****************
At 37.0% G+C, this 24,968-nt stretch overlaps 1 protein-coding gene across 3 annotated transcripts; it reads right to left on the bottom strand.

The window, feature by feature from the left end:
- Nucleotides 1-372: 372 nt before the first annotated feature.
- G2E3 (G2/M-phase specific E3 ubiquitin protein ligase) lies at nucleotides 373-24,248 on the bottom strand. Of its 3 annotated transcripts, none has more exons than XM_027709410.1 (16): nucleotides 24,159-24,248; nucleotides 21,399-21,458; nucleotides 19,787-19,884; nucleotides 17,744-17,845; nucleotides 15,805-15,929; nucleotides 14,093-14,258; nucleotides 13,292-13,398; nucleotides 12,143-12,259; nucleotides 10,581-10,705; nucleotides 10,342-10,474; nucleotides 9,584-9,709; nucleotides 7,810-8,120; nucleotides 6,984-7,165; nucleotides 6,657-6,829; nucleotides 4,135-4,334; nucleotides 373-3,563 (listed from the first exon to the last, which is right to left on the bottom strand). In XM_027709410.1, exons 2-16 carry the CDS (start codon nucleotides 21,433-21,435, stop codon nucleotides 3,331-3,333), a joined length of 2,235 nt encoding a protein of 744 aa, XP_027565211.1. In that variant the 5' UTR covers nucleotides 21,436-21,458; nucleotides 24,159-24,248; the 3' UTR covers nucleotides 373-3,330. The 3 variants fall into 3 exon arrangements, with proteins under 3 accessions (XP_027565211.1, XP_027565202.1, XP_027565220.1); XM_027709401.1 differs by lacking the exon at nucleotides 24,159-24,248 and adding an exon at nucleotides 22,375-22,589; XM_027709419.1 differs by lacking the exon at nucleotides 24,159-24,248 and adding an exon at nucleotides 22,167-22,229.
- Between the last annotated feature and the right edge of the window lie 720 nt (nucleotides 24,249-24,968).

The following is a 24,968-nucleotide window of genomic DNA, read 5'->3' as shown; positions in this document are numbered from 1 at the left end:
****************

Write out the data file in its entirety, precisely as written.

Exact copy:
At 37.0% G+C, this 24,968-nt stretch overlaps 1 protein-coding gene across 3 annotated transcripts; it reads right to left on the bottom strand.

The window, feature by feature from the left end:
- Nucleotides 1-372: 372 nt before the first annotated feature.
- G2E3 (G2/M-phase specific E3 ubiquitin protein ligase) lies at nucleotides 373-24,248 on the bottom strand. Of its 3 annotated transcripts, none has more exons than XM_027709410.1 (16): nucleotides 24,159-24,248; nucleotides 21,399-21,458; nucleotides 19,787-19,884; nucleotides 17,744-17,845; nucleotides 15,805-15,929; nucleotides 14,093-14,258; nucleotides 13,292-13,398; nucleotides 12,143-12,259; nucleotides 10,581-10,705; nucleotides 10,342-10,474; nucleotides 9,584-9,709; nucleotides 7,810-8,120; nucleotides 6,984-7,165; nucleotides 6,657-6,829; nucleotides 4,135-4,334; nucleotides 373-3,563 (listed from the first exon to the last, which is right to left on the bottom strand). In XM_027709410.1, exons 2-16 carry the CDS (start codon nucleotides 21,433-21,435, stop codon nucleotides 3,331-3,333), a joined length of 2,235 nt encoding a protein of 744 aa, XP_027565211.1. In that variant the 5' UTR covers nucleotides 21,436-21,458; nucleotides 24,159-24,248; the 3' UTR covers nucleotides 373-3,330. The 3 variants fall into 3 exon arrangements, with proteins under 3 accessions (XP_027565211.1, XP_027565202.1, XP_027565220.1); XM_027709401.1 differs by lacking the exon at nucleotides 24,159-24,248 and adding an exon at nucleotides 22,375-22,589; XM_027709419.1 differs by lacking the exon at nucleotides 24,159-24,248 and adding an exon at nucleotides 22,167-22,229.
- Between the last annotated feature and the right edge of the window lie 720 nt (nucleotides 24,249-24,968).

The following is a 24,968-nucleotide window of genomic DNA, read 5'->3' as shown; positions in this document are numbered from 1 at the left end: